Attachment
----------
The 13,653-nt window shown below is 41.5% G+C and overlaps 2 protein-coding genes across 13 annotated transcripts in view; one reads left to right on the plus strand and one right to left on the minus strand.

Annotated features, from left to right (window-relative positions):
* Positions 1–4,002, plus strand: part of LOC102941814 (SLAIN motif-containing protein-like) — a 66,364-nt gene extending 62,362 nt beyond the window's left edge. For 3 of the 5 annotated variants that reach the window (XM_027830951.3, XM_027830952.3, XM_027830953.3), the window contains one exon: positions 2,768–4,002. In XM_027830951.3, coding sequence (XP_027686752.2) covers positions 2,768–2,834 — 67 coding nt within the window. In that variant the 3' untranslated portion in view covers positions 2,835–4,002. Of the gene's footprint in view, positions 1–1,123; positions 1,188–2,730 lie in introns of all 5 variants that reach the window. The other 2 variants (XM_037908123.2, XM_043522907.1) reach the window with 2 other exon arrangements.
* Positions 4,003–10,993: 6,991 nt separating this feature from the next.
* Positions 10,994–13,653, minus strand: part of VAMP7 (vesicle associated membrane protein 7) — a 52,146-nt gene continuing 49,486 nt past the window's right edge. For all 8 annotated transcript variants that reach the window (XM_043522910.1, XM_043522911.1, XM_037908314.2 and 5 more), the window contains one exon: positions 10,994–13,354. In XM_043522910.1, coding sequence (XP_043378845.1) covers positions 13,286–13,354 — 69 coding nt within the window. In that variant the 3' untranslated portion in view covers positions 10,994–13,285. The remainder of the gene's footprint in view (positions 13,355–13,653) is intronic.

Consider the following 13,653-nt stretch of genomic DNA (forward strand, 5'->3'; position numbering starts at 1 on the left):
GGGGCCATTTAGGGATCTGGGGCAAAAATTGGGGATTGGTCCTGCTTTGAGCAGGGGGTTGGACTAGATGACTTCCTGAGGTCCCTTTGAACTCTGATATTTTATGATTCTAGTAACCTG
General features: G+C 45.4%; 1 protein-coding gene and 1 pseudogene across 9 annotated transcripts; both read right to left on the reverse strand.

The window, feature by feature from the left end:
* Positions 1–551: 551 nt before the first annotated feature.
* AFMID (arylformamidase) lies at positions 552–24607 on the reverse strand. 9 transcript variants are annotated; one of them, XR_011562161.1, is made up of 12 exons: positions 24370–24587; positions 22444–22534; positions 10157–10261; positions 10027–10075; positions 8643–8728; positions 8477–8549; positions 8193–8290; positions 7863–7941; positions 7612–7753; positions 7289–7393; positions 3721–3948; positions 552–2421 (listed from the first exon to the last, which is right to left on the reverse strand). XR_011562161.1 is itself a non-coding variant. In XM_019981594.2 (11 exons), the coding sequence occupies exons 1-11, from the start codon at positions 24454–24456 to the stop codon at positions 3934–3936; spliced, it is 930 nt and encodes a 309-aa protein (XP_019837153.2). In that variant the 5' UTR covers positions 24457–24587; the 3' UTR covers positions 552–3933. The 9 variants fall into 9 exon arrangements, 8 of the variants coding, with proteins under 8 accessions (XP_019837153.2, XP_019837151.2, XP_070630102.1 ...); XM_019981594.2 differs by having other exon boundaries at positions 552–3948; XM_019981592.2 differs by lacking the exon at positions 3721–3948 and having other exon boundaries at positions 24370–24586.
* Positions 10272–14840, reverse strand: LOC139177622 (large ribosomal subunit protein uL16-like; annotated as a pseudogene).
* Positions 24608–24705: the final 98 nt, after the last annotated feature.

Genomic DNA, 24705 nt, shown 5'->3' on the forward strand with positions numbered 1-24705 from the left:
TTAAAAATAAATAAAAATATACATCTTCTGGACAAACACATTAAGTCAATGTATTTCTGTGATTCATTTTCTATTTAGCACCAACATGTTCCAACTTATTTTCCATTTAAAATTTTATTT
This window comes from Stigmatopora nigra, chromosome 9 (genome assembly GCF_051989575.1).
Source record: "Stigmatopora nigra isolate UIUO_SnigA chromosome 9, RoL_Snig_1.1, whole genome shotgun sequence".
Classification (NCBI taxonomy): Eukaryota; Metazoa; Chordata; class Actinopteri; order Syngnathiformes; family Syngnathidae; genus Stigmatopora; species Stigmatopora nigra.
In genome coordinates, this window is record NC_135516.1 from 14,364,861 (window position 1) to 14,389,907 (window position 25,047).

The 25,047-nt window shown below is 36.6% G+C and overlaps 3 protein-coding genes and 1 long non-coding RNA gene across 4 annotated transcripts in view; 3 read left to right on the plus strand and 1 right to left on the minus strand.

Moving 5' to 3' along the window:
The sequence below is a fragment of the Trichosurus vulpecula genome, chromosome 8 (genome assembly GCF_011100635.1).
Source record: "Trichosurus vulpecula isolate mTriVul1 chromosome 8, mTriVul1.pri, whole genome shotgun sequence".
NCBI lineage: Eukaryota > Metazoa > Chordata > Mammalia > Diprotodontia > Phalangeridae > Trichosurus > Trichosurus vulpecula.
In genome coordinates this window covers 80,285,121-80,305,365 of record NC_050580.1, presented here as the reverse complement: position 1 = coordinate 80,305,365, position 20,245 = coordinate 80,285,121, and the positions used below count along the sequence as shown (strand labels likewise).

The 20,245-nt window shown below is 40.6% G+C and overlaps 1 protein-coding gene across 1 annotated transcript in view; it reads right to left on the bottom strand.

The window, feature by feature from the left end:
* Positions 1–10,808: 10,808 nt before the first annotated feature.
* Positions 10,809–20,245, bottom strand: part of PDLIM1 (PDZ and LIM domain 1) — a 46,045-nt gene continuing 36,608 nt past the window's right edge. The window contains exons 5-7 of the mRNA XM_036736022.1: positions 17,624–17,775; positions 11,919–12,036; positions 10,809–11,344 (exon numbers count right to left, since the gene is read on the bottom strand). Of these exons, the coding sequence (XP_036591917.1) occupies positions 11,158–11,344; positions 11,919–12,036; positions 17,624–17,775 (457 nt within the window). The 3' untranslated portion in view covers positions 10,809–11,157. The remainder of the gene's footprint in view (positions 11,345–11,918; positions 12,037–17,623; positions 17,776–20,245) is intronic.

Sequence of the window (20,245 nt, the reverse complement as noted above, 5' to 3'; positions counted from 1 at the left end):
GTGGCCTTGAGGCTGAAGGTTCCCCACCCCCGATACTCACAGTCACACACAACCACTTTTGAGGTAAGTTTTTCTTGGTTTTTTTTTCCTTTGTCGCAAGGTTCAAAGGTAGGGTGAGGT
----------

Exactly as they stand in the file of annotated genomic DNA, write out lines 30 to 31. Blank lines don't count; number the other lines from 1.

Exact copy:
Sequence of the window (20,245 nt, the reverse complement as noted above, 5' to 3'; positions counted from 1 at the left end):
GTGGCCTTGAGGCTGAAGGTTCCCCACCCCCGATACTCACAGTCACACACAACCACTTTTGAGGTAAGTTTTTCTTGGTTTTTTTTTCCTTTGTCGCAAGGTTCAAAGGTAGGGTGAGGT